So, it came to pass that Michael Edwards, the leader of a circuit public defender’s office in South Georgia came to oral argument at the Supreme Court yesterday where he sat at the same table with an Assistant Attorney General, a prosecutor. Both the prosecutor and the the “public defender” appeared as co-counsel to argue against a bar rule regarding imputed conflicts in the representation of the poor.

One would expect this unusual alliance to be formed to oppose something really bad, or at least something pretty radical. But actually, no. Here’s the advisory opinion that they opposed. It was an opinion (PDF), by the way, that came from the State Bar of Georgia.

Lawyers employed in the circuit public defender office in the same judicial circuit may not represent co-defendants when a single lawyer would have an impermissible conflict of interest in doing so.

Mr. Edwards, nominally a public defender and a prosecutor (who has an incentive to win criminal cases) teamed up to argue that Conflicts should not be imputed within public defenders’s officers. And when is there a conflict? The law on that has been around for quite some time. It’s codified in Rule 1.7 of the Georgia Rules of Professional Conduct:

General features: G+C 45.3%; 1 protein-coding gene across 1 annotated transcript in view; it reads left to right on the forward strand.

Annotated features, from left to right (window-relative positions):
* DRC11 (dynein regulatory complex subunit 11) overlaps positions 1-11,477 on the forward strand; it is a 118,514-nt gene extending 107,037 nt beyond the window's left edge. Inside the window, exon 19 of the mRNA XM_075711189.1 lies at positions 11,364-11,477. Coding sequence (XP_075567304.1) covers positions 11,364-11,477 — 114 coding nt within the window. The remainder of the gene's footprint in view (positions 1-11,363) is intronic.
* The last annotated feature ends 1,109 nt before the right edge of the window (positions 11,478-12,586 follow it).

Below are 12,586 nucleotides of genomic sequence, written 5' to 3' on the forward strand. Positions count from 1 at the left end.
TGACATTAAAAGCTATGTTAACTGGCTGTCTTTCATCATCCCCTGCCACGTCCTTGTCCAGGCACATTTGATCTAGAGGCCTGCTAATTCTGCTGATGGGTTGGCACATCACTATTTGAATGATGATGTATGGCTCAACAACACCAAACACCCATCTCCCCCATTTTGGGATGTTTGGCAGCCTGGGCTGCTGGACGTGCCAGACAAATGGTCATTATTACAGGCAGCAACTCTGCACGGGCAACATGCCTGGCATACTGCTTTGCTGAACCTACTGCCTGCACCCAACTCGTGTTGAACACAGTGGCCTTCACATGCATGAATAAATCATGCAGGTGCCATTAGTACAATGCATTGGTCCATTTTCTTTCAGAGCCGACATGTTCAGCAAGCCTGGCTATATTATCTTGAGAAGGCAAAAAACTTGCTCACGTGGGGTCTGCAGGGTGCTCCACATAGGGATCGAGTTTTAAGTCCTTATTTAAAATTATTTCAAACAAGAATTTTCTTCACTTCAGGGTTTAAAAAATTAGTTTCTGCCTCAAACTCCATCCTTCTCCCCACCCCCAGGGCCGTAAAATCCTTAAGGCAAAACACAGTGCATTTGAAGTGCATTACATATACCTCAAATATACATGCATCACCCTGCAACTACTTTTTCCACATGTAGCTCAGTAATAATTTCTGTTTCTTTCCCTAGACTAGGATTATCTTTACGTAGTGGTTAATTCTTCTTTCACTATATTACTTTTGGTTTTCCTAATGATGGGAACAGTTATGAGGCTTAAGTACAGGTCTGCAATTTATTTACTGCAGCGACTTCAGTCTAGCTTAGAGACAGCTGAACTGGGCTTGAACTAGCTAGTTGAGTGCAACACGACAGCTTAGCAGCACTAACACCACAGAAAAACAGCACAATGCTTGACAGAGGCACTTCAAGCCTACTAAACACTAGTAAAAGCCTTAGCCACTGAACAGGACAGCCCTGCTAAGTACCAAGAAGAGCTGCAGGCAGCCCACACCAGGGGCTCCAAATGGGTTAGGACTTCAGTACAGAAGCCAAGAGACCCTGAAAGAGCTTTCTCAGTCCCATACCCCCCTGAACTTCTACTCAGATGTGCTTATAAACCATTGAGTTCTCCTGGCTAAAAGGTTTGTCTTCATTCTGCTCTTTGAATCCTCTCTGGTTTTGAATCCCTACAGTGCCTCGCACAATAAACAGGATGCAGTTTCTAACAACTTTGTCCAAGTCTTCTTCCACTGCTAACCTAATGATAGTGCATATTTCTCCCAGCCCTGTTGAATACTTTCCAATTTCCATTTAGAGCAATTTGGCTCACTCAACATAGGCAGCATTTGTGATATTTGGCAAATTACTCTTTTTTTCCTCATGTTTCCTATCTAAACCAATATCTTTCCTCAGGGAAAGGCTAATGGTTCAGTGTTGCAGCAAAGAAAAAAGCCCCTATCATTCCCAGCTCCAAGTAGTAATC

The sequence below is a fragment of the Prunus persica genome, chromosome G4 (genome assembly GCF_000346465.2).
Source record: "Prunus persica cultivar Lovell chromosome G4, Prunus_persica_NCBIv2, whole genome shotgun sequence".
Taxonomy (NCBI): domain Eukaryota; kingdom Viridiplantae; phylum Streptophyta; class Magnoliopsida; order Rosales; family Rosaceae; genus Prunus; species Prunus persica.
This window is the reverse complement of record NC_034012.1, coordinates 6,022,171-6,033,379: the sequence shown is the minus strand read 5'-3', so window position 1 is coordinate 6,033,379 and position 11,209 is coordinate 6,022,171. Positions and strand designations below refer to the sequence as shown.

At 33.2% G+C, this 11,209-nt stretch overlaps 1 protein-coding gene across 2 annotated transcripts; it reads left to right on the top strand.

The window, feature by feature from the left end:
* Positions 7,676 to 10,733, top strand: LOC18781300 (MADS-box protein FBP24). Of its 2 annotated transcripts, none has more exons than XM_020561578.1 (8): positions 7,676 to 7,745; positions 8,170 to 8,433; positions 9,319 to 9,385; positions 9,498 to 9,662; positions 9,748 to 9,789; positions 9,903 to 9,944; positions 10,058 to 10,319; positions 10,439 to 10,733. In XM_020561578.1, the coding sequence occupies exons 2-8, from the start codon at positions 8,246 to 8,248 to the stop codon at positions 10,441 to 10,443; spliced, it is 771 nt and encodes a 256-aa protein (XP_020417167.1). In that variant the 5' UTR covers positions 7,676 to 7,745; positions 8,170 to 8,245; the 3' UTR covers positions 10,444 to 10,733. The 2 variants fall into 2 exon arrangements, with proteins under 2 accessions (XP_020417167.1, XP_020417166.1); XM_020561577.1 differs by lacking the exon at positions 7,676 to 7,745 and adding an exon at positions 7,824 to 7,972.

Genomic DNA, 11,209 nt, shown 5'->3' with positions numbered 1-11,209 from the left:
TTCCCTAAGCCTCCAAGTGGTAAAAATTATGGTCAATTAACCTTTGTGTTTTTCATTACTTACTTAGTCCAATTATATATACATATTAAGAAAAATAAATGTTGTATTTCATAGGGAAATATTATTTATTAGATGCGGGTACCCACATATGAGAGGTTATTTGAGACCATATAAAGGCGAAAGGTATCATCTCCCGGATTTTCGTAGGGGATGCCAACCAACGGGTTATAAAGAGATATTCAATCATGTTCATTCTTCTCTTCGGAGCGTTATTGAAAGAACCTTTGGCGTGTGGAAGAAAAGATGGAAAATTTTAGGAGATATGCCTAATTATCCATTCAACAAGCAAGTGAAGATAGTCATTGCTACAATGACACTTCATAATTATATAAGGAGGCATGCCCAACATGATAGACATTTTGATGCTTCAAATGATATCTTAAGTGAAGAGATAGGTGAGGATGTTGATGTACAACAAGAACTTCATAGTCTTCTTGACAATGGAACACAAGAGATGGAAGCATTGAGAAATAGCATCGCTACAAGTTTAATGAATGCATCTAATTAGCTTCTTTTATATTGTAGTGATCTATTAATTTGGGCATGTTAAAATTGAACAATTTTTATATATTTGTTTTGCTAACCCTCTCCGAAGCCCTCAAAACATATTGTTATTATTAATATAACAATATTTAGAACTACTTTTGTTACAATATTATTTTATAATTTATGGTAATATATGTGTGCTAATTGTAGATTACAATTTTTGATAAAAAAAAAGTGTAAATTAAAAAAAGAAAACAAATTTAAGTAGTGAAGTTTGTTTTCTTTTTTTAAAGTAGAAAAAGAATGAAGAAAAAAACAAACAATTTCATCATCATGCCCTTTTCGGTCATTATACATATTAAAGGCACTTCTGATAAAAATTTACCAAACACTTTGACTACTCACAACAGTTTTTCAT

A lawyer shall not represent or continue to represent a client if there is a significant risk that the lawyer’s own interests or the lawyer’s duties to another client, a former client, or a third person will materially and adversely affect the representation of the client.

The position of the statewide public defenders is literally: “this is a luxury the poor can’t have.”

What does all of this mean? In my office, I would be in serious trouble if I represented two defendants with adverse interests to one another. And, if I take the risk of representing co-defendants and a conflict arises later, I have to walk away from both clients. For instance, I can’t represent two defendants if there is a chance that one will take a plea and testify against the other. But the public defender standards councilwould like a special rule for the poor so that they don’t have to provide the poor with conflict-free representation.

As Bill Rankin of the AJC noted, Justice Nahmias asked a very good question yesterday: “Why are you asking us to treat public defenders offices differently?”

The answer, of course, is money. The legislature created the state-wide public defender system and doesn’t want to fund it adequately. And, instead of seeking adequate funding or saying that constitutional representation comes at a cost, the organization seeks to tell the poor that they better hire a lawyer if they want conflict-free counsel.